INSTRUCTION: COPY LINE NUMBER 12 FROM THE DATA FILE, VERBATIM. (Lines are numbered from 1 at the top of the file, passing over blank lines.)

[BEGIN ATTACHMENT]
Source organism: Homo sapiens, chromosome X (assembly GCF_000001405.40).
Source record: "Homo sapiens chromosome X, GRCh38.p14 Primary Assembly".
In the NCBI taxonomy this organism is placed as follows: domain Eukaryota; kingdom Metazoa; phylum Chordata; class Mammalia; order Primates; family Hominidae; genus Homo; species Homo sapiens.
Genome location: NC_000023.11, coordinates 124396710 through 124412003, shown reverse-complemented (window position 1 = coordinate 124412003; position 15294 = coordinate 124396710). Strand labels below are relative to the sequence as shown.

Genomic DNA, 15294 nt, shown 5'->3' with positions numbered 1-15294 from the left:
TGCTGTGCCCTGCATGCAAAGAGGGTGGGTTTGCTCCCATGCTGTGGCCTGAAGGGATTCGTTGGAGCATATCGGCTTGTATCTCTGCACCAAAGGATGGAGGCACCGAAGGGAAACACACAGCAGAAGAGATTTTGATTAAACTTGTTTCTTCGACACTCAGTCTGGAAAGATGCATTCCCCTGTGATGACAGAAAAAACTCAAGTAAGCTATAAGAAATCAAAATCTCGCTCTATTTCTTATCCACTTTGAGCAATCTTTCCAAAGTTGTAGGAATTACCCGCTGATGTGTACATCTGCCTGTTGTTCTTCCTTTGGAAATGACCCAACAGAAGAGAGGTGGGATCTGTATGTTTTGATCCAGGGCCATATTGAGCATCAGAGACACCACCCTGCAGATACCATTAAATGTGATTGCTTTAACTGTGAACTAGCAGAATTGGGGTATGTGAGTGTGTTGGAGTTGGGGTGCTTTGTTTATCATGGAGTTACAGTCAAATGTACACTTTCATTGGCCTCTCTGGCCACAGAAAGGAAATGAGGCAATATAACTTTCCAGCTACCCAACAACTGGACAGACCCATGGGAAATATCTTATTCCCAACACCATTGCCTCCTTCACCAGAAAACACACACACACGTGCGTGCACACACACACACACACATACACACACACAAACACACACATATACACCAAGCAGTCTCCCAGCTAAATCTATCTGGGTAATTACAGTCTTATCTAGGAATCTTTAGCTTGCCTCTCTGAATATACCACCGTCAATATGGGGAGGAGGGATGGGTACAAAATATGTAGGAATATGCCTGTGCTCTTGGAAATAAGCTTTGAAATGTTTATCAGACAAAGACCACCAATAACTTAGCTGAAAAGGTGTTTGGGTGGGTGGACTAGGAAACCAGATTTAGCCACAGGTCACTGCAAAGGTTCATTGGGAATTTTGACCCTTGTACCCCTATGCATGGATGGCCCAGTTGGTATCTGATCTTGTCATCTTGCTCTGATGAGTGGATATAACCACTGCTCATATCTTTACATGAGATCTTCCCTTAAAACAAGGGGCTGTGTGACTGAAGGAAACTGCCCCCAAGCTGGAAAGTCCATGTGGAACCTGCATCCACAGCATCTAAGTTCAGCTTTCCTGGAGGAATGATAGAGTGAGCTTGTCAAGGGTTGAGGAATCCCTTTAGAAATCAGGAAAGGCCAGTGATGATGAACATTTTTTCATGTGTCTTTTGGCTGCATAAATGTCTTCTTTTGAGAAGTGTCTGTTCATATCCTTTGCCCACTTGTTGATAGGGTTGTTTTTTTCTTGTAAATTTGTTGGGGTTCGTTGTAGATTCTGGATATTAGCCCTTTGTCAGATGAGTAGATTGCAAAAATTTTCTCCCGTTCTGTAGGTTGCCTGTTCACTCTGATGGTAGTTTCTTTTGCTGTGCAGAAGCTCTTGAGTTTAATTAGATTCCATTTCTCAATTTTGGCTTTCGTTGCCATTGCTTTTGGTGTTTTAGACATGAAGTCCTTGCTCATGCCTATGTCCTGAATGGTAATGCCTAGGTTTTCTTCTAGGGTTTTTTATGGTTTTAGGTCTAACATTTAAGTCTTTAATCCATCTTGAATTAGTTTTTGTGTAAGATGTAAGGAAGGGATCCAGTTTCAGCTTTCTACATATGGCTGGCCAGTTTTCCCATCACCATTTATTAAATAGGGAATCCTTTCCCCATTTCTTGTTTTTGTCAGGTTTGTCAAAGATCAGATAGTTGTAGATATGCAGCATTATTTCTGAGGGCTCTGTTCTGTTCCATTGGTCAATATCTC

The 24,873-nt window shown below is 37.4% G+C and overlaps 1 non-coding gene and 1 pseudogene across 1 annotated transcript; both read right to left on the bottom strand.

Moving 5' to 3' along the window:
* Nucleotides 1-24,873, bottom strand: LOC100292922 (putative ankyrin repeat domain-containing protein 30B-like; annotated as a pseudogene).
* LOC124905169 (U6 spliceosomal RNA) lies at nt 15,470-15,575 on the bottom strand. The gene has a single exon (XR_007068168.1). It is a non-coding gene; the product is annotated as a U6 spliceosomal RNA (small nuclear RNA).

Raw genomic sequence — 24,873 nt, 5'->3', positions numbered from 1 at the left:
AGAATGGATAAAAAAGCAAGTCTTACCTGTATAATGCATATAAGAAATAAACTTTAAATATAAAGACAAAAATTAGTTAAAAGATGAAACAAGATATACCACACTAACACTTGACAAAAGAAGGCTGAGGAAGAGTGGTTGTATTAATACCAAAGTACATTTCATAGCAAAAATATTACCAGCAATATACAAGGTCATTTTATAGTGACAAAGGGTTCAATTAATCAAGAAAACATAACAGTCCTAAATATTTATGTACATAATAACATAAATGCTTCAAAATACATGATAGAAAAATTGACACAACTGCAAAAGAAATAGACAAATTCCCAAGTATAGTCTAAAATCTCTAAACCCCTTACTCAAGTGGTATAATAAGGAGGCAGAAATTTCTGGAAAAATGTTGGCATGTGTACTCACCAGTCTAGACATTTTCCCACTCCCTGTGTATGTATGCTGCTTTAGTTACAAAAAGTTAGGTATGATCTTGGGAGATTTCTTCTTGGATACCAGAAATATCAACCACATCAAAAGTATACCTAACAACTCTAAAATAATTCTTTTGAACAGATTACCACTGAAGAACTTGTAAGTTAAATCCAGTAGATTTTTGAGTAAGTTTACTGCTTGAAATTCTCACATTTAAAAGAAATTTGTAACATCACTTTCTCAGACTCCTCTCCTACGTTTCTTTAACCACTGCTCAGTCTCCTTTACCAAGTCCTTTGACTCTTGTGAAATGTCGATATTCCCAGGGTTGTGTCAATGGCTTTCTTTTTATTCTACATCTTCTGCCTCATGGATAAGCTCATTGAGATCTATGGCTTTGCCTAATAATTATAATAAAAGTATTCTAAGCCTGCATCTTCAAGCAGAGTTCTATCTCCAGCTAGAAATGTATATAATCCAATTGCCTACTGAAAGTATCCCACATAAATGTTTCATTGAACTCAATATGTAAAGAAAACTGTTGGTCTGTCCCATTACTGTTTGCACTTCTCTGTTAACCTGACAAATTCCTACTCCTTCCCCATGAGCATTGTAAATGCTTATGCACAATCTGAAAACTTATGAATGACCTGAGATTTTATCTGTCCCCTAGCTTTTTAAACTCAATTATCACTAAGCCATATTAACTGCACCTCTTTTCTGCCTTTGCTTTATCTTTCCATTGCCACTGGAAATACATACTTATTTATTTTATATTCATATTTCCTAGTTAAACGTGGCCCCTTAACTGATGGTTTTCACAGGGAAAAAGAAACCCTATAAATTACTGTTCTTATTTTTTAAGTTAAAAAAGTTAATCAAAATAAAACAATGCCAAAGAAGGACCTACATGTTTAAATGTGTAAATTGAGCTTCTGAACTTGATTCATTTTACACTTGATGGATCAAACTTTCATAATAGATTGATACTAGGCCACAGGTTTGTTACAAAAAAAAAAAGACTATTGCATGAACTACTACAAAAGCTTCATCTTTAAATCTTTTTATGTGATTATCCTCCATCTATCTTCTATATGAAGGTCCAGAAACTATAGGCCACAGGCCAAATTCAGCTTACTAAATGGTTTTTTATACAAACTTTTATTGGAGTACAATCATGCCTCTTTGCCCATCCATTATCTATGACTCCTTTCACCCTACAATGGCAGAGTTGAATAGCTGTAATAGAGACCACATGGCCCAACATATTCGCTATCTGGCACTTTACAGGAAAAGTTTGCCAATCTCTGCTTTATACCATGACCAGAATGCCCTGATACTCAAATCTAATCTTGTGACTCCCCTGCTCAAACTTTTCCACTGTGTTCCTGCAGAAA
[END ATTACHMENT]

AGAATGGATAAAAAAGCAAGTCTTACCTGTATAATGCATATAAGAAATAAACTTTAAATATAAAGACAAAAATTAGTTAAAAGATGAAACAAGATATACCACACTAACACTTGACAAAAGAAGGCTGAGGAAGAGTGGTTGTATTAATACCAAAGTACATTTCATAGCAAAAATATTACCAGCAATATACAAGGTCATTTTATAGTGACAAAGGGTTCAATTAATCAAGAAAACATAACAGTCCTAAATATTTATGTACATAATAACATAAATGCTTCAAAATACATGATAGAAAAATTGACACAACTGCAAAAGAAATAGACAAATTCCCAAGTATAGTCTAAAATCTCTAAACCCCTTACTCAAGTGGTATAATAAGGAGGCAGAAATTTCTGGAAAAATGTTGGCATGTGTACTCACCAGTCTAGACATTTTCCCACTCCCTGTGTATGTATGCTGCTTTAGTTACAAAAAGTTAGGTATGATCTTGGGAGATTTCTTCTTGGATACCAGAAATATCAACCACATCAAAAGTATACCTAACAACTCTAAAATAATTCTTTTGAACAGATTACCACTGAAGAACTTGTAAGTTAAATCCAGTAGATTTTTGAGTAAGTTTACTGCTTGAAATTCTCACATTTAAAAGAAATTTGTAACATCACTTTCTCAGACTCCTCTCCTACGTTTCTTTAACCACTGCTCAGTCTCCTTTACCAAGTCCTTTGACTCTTGTGAAATGTCGATATTCCCAGGGTTGTGTCAATGGCTTTCTTTTTATTCTACATCTTCTGCCTCATGGATAAGCTCATTGAGATCTATGGCTTTGCCTAATAATTATAATAAAAGTATTCTAAGCCTGCATCTTCAAGCAGAGTTCTATCTCCAGCTAGAAATGTATATAATCCAATTGCCTACTGAAAGTATCCCACATAAATGTTTCATTGAACTCAATATGTAAAGAAAACTGTTGGTCTGTCCCATTACTGTTTGCACTTCTCTGTTAACCTGACAAATTCCTACTCCTTCCCCATGAGCATTGTAAATGCTTATGCACAATCTGAAAACTTATGAATGACCTGAGATTTTATCTGTCCCCTAGCTTTTTAAACTCAATTATCACTAAGCCATATTAACTGCACCTCTTTTCTGCCTTTGCTTTATCTTTCCATTGCCACTGGAAATACATACTTATTTATTTTATATTCATATTTCCTAGTTAAACGTGGCCCCTTAACTGATGGTTTTCACAGGGAAAAAGAAACCCTATAAATTACTGTTCTTATTTTTTAAGTTAAAAAAGTTAATCAAAATAAAACAATGCCAAAGAAGGACCTACATGTTTAAATGTGTAAATTGAGCTTCTGAACTTGATTCATTTTACACTTGATGGATCAAACTTTCATAATAGATTGATACTAGGCCACAGGTTTGTTACAAAAAAAAAAAGACTATTGCATGAACTACTACAAAAGCTTCATCTTTAAATCTTTTTATGTGATTATCCTCCATCTATCTTCTATATGAAGGTCCAGAAACTATAGGCCACAGGCCAAATTCAGCTTACTAAATGGTTTTTTATACAAACTTTTATTGGAGTACAATCATGCCTCTTTGCCCATCCATTATCTATGACTCCTTTCACCCTACAATGGCAGAGTTGAATAGCTGTAATAGAGACCACATGGCCCAACATATTCGCTATCTGGCACTTTACAGGAAAAGTTTGCCAATCTCTGCTTTATACCATGACCAGAATGCCCTGATACTCAAATCTAATCTTGTGACTCCCCTGCTCAAACTTTTCCACTGTGTTCCTGCAGAAA